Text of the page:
NORRISTOWN, Pa. (Reuters) - Comedian Bill Cosby was convicted on Thursday of drugging and molesting a onetime friend in 2004, marking the first such conviction of a celebrity since the #MeToo movement that has brought down rich and powerful men for their treatment of women.
Cosby, 80, best known as the lovable father from the 1980s TV hit "The Cosby Show," faces up to 10 years in prison for each of three counts of aggravated indecent assault against Andrea Constand, 45, following a three-week trial at the Montgomery County courthouse in Norristown, Pennsylvania.
Cosby looked down with a sad expression when the Pennsylvania jury's verdict was read. Lily Bernard, one of his many accusers, began sobbing. Constand sat stone-faced.
Judge Steven O'Neill ruled that Cosby could remain out of jail on $1 million bail pending sentencing at a later date, and he left the courthouse.
Bill Cosby through the years:
District Attorney Kevin Steele had asked the judge to have Cosby taken into custody immediately, saying he was a flight risk in part because he owned a plane.
"He doesn't have a plane, you asshole!" Cosby responded, breaking the decorum he had shown throughout the trial
Outside the courtroom, two other Cosby accusers were seen hugging, crying and clapping.
"It's a victory not just for the 62 of us who have come forward but for all survivors of sexual assault, female and male," Bernard told reporters, using a high estimate of the number of Cosby's accusers. "I feel like my faith in humanity is restored."
The unanimous decision by the seven-man, five-woman jury came less than a year after a different jury deadlocked last June in his first trial on the same charges, prompting the Judge Steven O'Neill to declare a mistrial. Prosecutors decided to retry him.
Photos: Inside the Cosby retrial
Soon after the first trial, a series of women leveled sexual assault and harassment accusations against men in media, entertainment and politics, giving rise to the #MeToo and #TimesUp movements that encouraged women go public with personal stories of abuse, in some cases after years of silence.
The conviction marks the downfall of a man once celebrated as "America's Dad" but whose reputation was ruined after some 50 women accused him of similar offenses going back decades.
Only one of those cases was recent enough to be eligible for prosecution, that of Constand, a former administrator for the women's basketball team at Temple University, Cosby's alma mater. Like many of Cosby's other accusers, she said she was drugged and violated while unable to defend herself.
Cosby has said any sexual encounters were consensual, and his lawyers portrayed Constand as a "pathological liar" who falsely depicted their romantic relationship as an attack. Five other women also testified to similar treatment from Cosby, whose lawyers argued that the women were fabricating stories in search of wealth and fame.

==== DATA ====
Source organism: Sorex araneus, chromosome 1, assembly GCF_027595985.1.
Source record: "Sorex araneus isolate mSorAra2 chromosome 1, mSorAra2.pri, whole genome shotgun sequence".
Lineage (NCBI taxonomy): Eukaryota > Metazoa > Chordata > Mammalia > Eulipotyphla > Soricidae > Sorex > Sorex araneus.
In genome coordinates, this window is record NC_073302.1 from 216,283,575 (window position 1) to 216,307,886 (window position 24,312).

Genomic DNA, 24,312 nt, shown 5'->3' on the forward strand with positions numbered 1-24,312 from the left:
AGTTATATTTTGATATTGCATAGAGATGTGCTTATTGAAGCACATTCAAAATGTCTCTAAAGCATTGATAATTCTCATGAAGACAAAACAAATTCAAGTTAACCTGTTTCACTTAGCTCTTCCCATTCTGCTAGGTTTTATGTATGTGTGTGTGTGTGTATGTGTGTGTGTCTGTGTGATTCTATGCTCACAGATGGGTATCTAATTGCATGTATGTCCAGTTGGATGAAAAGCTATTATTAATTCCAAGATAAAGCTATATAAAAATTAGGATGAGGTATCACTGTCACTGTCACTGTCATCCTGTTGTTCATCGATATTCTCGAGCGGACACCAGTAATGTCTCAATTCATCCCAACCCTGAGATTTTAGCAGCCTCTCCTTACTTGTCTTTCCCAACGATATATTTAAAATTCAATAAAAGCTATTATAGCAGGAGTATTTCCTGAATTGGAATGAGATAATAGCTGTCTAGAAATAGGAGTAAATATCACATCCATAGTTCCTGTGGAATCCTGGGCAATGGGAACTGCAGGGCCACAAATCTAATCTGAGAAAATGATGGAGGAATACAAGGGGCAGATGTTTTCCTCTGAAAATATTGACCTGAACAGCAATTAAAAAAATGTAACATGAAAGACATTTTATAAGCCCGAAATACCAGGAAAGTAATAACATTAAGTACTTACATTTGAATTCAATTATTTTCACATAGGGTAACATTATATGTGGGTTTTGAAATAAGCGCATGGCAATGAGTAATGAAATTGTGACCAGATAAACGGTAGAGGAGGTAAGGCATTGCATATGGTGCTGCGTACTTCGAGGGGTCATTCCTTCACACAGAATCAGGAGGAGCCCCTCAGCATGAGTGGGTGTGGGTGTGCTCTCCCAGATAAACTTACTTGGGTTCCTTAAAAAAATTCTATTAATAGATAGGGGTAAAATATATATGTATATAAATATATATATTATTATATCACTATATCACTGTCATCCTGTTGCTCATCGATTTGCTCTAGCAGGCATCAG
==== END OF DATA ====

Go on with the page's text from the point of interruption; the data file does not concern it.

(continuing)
Prosecutors countered that the real scam artist was Cosby, who hid behind his kindly TV persona to win the trust of women he then drugged and sexually assaulted.
The jury sided with Constand, who testified that she went to Cosby's house to discuss a potential career change when he gave her three blue pills he said would relax her.
She said the pills made her feel woozy, and that Cosby walked her to a sofa and laid her down.
Accusers against Bill Cosby
"The next thing I recall, I was kind of jolted awake," Constand said from the witness stand. "My vagina was being penetrated quite forcefully. I felt my breasts being touched. He put my hand on his penis and masturbated himself with my hand. I was not able to do a thing."
The prosecution case was bolstered by the five additional accusers who were allowed to testify. In the first trial, O'Neill allowed only one accuser besides Constand to take the witness stand.
The judge also allowed the second jury to hear another piece of evidence stricken from the first trial, that Cosby agreed to pay Constand $3.38 million to settle a civil lawsuit after prosecutors in 2005 initially declined to bring criminal charges. The settlement barred Constand from discussing publicly either the lawsuit or the underlying allegations.
The defense team portrayed the settlement as evidence of a scheme by Constand to falsely accuse a celebrity of sexual assault to reap millions of dollars.
The prosecution pointed to that same $3.38 million as evidence of Cosby's need to silence Constand about the attack.
In a victory for the defense, the judge allowed the testimony of Margo Jackson, who said Constand once told her "it would be easy" to fabricate an accusation of sexual assault against a celebrity to make money.
(Reporting by David DeKok; Writing by Daniel Trotta; Editing by Jonathan Oatis and Tom Brown)
See more photos from the Cosby retrial: